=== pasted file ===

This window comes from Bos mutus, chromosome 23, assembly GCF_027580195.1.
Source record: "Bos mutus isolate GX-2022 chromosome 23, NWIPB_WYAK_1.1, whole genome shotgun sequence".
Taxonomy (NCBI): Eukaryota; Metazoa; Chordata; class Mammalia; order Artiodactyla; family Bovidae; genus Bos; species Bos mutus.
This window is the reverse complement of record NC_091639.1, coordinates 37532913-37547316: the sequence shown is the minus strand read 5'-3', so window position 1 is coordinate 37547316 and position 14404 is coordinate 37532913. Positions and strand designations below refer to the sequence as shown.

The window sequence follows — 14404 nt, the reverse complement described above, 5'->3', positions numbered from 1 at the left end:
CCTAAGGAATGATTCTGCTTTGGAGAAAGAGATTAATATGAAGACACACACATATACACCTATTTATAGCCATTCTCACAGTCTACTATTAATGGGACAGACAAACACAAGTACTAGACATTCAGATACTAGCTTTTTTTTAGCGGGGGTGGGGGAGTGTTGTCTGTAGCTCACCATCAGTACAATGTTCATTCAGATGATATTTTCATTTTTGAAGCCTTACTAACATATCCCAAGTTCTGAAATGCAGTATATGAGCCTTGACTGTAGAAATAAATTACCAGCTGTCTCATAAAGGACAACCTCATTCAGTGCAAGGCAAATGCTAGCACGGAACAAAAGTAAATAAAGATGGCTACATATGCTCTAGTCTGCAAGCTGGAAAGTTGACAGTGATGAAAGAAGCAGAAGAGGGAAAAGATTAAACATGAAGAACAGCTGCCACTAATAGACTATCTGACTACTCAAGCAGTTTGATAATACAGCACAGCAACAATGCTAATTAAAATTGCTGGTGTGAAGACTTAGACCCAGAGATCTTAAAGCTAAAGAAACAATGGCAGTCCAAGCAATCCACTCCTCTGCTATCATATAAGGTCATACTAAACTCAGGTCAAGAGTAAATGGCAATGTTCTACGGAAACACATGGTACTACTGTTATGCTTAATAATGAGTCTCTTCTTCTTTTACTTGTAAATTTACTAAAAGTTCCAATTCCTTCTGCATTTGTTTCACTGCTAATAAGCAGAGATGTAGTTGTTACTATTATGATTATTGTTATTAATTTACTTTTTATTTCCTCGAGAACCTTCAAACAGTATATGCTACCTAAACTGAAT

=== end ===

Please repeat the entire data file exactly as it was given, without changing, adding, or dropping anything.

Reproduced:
This window comes from Bos mutus, chromosome 23, assembly GCF_027580195.1.
Source record: "Bos mutus isolate GX-2022 chromosome 23, NWIPB_WYAK_1.1, whole genome shotgun sequence".
Taxonomy (NCBI): Eukaryota; Metazoa; Chordata; class Mammalia; order Artiodactyla; family Bovidae; genus Bos; species Bos mutus.
This window is the reverse complement of record NC_091639.1, coordinates 37532913-37547316: the sequence shown is the minus strand read 5'-3', so window position 1 is coordinate 37547316 and position 14404 is coordinate 37532913. Positions and strand designations below refer to the sequence as shown.

The window sequence follows — 14404 nt, the reverse complement described above, 5'->3', positions numbered from 1 at the left end:
CCTAAGGAATGATTCTGCTTTGGAGAAAGAGATTAATATGAAGACACACACATATACACCTATTTATAGCCATTCTCACAGTCTACTATTAATGGGACAGACAAACACAAGTACTAGACATTCAGATACTAGCTTTTTTTTAGCGGGGGTGGGGGAGTGTTGTCTGTAGCTCACCATCAGTACAATGTTCATTCAGATGATATTTTCATTTTTGAAGCCTTACTAACATATCCCAAGTTCTGAAATGCAGTATATGAGCCTTGACTGTAGAAATAAATTACCAGCTGTCTCATAAAGGACAACCTCATTCAGTGCAAGGCAAATGCTAGCACGGAACAAAAGTAAATAAAGATGGCTACATATGCTCTAGTCTGCAAGCTGGAAAGTTGACAGTGATGAAAGAAGCAGAAGAGGGAAAAGATTAAACATGAAGAACAGCTGCCACTAATAGACTATCTGACTACTCAAGCAGTTTGATAATACAGCACAGCAACAATGCTAATTAAAATTGCTGGTGTGAAGACTTAGACCCAGAGATCTTAAAGCTAAAGAAACAATGGCAGTCCAAGCAATCCACTCCTCTGCTATCATATAAGGTCATACTAAACTCAGGTCAAGAGTAAATGGCAATGTTCTACGGAAACACATGGTACTACTGTTATGCTTAATAATGAGTCTCTTCTTCTTTTACTTGTAAATTTACTAAAAGTTCCAATTCCTTCTGCATTTGTTTCACTGCTAATAAGCAGAGATGTAGTTGTTACTATTATGATTATTGTTATTAATTTACTTTTTATTTCCTCGAGAACCTTCAAACAGTATATGCTACCTAAACTGAAT